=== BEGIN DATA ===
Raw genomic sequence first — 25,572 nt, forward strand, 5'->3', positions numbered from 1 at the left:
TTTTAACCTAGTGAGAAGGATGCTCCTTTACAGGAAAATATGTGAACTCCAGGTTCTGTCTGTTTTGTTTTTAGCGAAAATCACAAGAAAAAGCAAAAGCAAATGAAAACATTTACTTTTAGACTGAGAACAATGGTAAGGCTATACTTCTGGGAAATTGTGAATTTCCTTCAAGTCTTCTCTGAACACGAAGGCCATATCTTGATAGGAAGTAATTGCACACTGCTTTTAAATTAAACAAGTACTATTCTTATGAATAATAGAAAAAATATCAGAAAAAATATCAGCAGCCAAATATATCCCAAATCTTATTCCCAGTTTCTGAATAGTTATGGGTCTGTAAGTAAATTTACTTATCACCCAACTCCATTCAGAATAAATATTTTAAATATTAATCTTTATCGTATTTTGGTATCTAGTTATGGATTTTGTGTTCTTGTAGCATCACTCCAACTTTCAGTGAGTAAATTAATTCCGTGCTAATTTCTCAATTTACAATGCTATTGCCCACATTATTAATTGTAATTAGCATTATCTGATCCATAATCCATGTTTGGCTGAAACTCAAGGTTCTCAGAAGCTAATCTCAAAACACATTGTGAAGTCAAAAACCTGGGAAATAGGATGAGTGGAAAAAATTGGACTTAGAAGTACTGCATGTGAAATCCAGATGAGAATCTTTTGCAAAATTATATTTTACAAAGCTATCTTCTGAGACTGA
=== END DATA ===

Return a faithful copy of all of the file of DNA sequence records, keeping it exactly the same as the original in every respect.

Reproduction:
Raw genomic sequence first — 25,572 nt, forward strand, 5'->3', positions numbered from 1 at the left:
TTTTAACCTAGTGAGAAGGATGCTCCTTTACAGGAAAATATGTGAACTCCAGGTTCTGTCTGTTTTGTTTTTAGCGAAAATCACAAGAAAAAGCAAAAGCAAATGAAAACATTTACTTTTAGACTGAGAACAATGGTAAGGCTATACTTCTGGGAAATTGTGAATTTCCTTCAAGTCTTCTCTGAACACGAAGGCCATATCTTGATAGGAAGTAATTGCACACTGCTTTTAAATTAAACAAGTACTATTCTTATGAATAATAGAAAAAATATCAGAAAAAATATCAGCAGCCAAATATATCCCAAATCTTATTCCCAGTTTCTGAATAGTTATGGGTCTGTAAGTAAATTTACTTATCACCCAACTCCATTCAGAATAAATATTTTAAATATTAATCTTTATCGTATTTTGGTATCTAGTTATGGATTTTGTGTTCTTGTAGCATCACTCCAACTTTCAGTGAGTAAATTAATTCCGTGCTAATTTCTCAATTTACAATGCTATTGCCCACATTATTAATTGTAATTAGCATTATCTGATCCATAATCCATGTTTGGCTGAAACTCAAGGTTCTCAGAAGCTAATCTCAAAACACATTGTGAAGTCAAAAACCTGGGAAATAGGATGAGTGGAAAAAATTGGACTTAGAAGTACTGCATGTGAAATCCAGATGAGAATCTTTTGCAAAATTATATTTTACAAAGCTATCTTCTGAGACTGA